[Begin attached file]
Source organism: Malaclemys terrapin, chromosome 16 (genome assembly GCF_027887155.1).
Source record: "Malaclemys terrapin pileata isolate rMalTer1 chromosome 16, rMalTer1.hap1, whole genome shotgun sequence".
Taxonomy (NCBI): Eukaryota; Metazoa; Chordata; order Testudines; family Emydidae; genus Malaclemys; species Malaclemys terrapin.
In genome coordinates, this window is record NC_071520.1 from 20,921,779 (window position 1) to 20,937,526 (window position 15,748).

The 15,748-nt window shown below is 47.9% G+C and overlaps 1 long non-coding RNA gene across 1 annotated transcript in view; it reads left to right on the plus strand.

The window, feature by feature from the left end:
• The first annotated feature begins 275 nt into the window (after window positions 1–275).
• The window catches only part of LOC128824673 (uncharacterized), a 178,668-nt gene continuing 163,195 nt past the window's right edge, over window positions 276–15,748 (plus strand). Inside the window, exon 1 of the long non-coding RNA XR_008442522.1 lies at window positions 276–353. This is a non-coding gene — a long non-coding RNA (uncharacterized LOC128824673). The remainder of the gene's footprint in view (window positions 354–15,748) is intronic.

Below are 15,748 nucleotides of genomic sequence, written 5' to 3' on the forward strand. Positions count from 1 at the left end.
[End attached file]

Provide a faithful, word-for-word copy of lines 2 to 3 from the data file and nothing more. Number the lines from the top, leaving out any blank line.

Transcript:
Source record: "Malaclemys terrapin pileata isolate rMalTer1 chromosome 16, rMalTer1.hap1, whole genome shotgun sequence".
Taxonomy (NCBI): Eukaryota; Metazoa; Chordata; order Testudines; family Emydidae; genus Malaclemys; species Malaclemys terrapin.